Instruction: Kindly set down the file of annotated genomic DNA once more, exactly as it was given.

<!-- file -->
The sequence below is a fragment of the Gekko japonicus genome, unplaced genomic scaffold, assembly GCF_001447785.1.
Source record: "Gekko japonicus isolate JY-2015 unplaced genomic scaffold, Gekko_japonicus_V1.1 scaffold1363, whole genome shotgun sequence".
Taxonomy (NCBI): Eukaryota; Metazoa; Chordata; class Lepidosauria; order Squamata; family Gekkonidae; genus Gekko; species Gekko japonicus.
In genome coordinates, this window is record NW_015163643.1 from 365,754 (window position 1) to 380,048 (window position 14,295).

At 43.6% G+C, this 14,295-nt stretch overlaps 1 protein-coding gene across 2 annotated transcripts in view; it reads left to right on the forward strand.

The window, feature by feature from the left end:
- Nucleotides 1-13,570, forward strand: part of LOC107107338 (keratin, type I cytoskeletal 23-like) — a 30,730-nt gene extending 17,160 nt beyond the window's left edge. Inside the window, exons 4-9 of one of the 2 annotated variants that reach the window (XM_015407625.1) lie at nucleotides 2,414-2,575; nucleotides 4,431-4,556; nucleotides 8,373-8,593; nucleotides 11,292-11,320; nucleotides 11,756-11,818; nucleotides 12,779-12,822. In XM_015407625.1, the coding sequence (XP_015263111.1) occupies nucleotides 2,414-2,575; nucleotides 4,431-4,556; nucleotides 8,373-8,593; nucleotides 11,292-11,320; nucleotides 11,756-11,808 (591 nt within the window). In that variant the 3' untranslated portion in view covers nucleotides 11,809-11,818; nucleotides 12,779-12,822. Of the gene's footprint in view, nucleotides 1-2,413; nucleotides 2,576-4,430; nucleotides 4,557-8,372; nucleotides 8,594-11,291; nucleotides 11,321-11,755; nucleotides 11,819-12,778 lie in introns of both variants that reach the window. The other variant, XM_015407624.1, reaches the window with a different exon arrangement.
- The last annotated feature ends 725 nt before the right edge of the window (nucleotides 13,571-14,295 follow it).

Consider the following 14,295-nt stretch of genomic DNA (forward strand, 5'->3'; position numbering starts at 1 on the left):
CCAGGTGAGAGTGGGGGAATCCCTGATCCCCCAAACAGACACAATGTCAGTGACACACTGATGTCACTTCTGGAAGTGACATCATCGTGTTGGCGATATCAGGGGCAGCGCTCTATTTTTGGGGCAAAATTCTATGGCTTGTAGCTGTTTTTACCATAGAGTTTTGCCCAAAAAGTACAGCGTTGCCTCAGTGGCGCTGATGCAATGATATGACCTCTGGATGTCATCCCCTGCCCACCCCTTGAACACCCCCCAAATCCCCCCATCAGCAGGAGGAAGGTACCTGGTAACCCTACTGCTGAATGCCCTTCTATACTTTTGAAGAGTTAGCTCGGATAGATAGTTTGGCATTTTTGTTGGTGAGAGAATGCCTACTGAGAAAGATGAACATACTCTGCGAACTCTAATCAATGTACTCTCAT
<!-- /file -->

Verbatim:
The sequence below is a fragment of the Gekko japonicus genome, unplaced genomic scaffold, assembly GCF_001447785.1.
Source record: "Gekko japonicus isolate JY-2015 unplaced genomic scaffold, Gekko_japonicus_V1.1 scaffold1363, whole genome shotgun sequence".
Taxonomy (NCBI): Eukaryota; Metazoa; Chordata; class Lepidosauria; order Squamata; family Gekkonidae; genus Gekko; species Gekko japonicus.
In genome coordinates, this window is record NW_015163643.1 from 365,754 (window position 1) to 380,048 (window position 14,295).

At 43.6% G+C, this 14,295-nt stretch overlaps 1 protein-coding gene across 2 annotated transcripts in view; it reads left to right on the forward strand.

The window, feature by feature from the left end:
- Nucleotides 1-13,570, forward strand: part of LOC107107338 (keratin, type I cytoskeletal 23-like) — a 30,730-nt gene extending 17,160 nt beyond the window's left edge. Inside the window, exons 4-9 of one of the 2 annotated variants that reach the window (XM_015407625.1) lie at nucleotides 2,414-2,575; nucleotides 4,431-4,556; nucleotides 8,373-8,593; nucleotides 11,292-11,320; nucleotides 11,756-11,818; nucleotides 12,779-12,822. In XM_015407625.1, the coding sequence (XP_015263111.1) occupies nucleotides 2,414-2,575; nucleotides 4,431-4,556; nucleotides 8,373-8,593; nucleotides 11,292-11,320; nucleotides 11,756-11,808 (591 nt within the window). In that variant the 3' untranslated portion in view covers nucleotides 11,809-11,818; nucleotides 12,779-12,822. Of the gene's footprint in view, nucleotides 1-2,413; nucleotides 2,576-4,430; nucleotides 4,557-8,372; nucleotides 8,594-11,291; nucleotides 11,321-11,755; nucleotides 11,819-12,778 lie in introns of both variants that reach the window. The other variant, XM_015407624.1, reaches the window with a different exon arrangement.
- The last annotated feature ends 725 nt before the right edge of the window (nucleotides 13,571-14,295 follow it).

Consider the following 14,295-nt stretch of genomic DNA (forward strand, 5'->3'; position numbering starts at 1 on the left):
CCAGGTGAGAGTGGGGGAATCCCTGATCCCCCAAACAGACACAATGTCAGTGACACACTGATGTCACTTCTGGAAGTGACATCATCGTGTTGGCGATATCAGGGGCAGCGCTCTATTTTTGGGGCAAAATTCTATGGCTTGTAGCTGTTTTTACCATAGAGTTTTGCCCAAAAAGTACAGCGTTGCCTCAGTGGCGCTGATGCAATGATATGACCTCTGGATGTCATCCCCTGCCCACCCCTTGAACACCCCCCAAATCCCCCCATCAGCAGGAGGAAGGTACCTGGTAACCCTACTGCTGAATGCCCTTCTATACTTTTGAAGAGTTAGCTCGGATAGATAGTTTGGCATTTTTGTTGGTGAGAGAATGCCTACTGAGAAAGATGAACATACTCTGCGAACTCTAATCAATGTACTCTCAT